Exchange traded funds that invest in high-yield corporate bonds have soared in October on signs the economy won’t slip into another recession as investors pile back into riskier assets.
The rally has also been fueled by relief that European leaders have put together an agreement on Greek bond haircuts and beefing up the bailout fund.
Investors flocked into the safety of U.S. Treasuries this summer amid the sell-off in equities and fears Europe’s debt crisis would explode. [High-Yield ETFs Fall to 52-Week Low]
Treasury yields fell and the spread between yields on government and corporate bonds widened. Now, however, corporate bond investors are pushing down relative yields at the fastest rate in over two years, Bloomberg reported.
The move has lit a fire under ETFs that invest in corporate debt, particularly those that track high-yield bonds or “junk.”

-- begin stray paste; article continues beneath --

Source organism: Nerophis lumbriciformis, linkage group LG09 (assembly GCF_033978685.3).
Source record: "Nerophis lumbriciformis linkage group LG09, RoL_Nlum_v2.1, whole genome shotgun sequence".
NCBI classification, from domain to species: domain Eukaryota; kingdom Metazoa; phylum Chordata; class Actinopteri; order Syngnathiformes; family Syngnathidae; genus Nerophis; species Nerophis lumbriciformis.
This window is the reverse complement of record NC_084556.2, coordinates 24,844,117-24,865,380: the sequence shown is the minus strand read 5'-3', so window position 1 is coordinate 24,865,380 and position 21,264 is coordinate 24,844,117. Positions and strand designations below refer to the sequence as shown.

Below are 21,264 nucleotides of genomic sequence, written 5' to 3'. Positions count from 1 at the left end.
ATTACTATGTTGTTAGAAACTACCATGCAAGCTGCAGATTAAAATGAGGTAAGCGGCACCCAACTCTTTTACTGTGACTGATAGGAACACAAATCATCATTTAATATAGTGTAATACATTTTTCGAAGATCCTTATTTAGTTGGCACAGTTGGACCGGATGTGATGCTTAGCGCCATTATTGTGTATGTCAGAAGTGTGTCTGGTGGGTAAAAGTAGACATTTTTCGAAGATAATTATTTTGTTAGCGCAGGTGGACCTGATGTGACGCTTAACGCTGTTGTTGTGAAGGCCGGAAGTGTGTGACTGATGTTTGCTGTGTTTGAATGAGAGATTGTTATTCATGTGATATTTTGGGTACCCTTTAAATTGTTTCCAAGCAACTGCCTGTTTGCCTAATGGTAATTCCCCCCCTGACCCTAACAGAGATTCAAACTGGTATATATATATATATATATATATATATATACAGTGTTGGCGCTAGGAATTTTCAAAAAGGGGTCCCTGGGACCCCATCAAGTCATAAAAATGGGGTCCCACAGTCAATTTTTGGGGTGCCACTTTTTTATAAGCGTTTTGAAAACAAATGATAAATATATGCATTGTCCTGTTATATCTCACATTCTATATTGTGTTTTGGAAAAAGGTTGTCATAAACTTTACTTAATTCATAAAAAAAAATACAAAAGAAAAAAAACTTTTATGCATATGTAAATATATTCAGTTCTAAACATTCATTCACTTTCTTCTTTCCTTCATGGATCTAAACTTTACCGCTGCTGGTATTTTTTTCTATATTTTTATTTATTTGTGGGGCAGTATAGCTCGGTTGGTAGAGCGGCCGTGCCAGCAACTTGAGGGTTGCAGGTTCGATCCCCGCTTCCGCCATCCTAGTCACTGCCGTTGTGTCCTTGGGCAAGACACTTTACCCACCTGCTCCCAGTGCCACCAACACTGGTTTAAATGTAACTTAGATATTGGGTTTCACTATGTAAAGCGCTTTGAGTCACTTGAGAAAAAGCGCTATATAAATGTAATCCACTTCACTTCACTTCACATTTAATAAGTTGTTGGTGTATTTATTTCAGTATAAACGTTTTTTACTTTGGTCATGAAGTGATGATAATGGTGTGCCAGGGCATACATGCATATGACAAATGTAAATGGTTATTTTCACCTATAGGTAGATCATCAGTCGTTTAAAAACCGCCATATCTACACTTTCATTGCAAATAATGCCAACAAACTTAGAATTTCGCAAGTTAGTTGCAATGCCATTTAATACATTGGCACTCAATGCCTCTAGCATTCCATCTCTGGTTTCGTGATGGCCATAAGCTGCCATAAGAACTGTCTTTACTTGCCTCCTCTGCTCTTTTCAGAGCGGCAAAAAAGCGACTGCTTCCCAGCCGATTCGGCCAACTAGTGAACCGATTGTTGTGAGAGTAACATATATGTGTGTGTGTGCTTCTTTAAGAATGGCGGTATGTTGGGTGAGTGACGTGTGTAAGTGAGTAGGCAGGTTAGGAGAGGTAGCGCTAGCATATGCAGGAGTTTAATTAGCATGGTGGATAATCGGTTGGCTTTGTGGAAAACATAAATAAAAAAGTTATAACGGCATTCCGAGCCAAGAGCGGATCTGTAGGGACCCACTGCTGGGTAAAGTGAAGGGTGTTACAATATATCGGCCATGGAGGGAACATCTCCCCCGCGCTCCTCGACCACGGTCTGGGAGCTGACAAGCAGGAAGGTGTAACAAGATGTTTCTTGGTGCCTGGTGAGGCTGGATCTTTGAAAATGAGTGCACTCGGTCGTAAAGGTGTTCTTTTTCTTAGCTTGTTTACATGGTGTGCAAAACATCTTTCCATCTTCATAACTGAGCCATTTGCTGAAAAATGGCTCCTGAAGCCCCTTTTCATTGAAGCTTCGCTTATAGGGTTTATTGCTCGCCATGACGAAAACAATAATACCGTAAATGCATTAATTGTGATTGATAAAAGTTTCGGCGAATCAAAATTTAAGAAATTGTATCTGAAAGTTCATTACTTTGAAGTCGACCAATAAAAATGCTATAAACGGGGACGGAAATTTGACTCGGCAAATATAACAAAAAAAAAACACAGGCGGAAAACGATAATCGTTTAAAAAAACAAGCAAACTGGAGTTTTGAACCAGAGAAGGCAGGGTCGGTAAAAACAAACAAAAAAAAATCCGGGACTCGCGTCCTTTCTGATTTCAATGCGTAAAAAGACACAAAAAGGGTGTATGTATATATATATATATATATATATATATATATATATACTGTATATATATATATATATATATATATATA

According to the Bespoke Investment Group, the iShares iBoxx $ Investment Grade Corporate Bond (NYSEArca: LQD) has broken out to new a new multi-year high and is up about 16% since Oct. 4. [What are ETFs? — Diversified Bond Funds]
Meanwhile, the iShares iBoxx High Yield Corporate Bond (NYSEArca: HYG) has also seen a big rally this month. The junk-bond ETF closed Thursday at $90.49 a share, up from its intraday low of $77.90 hit in early October. The fund has a 12-month yield of 8.33%. The ETF competes with SPDR Barclays High Yield Bond (NYSEArca: JNK). [Dividend ETFs Without the Label]
The rally in corporate bonds, especially in high-yield junk bonds, highlights the market’s more bullish stance on the economy as traders begin to move to riskier assets.
Corporate bond issuance has jumped on pent-up demand, Dow Jones Newswires reports. Europe’s rescue plan led corporate borrowers to get back into the bond market Thursday, with at least $12.5 billion of investment-grade deals being marketed, according to the report.
iShares iBoxx $ Investment Grade Corporate Bond
iShares iBoxx High Yield Corporate Bond
For more information on the bonds market, visit our bond ETFs category.
Max Chen contributed to this article.
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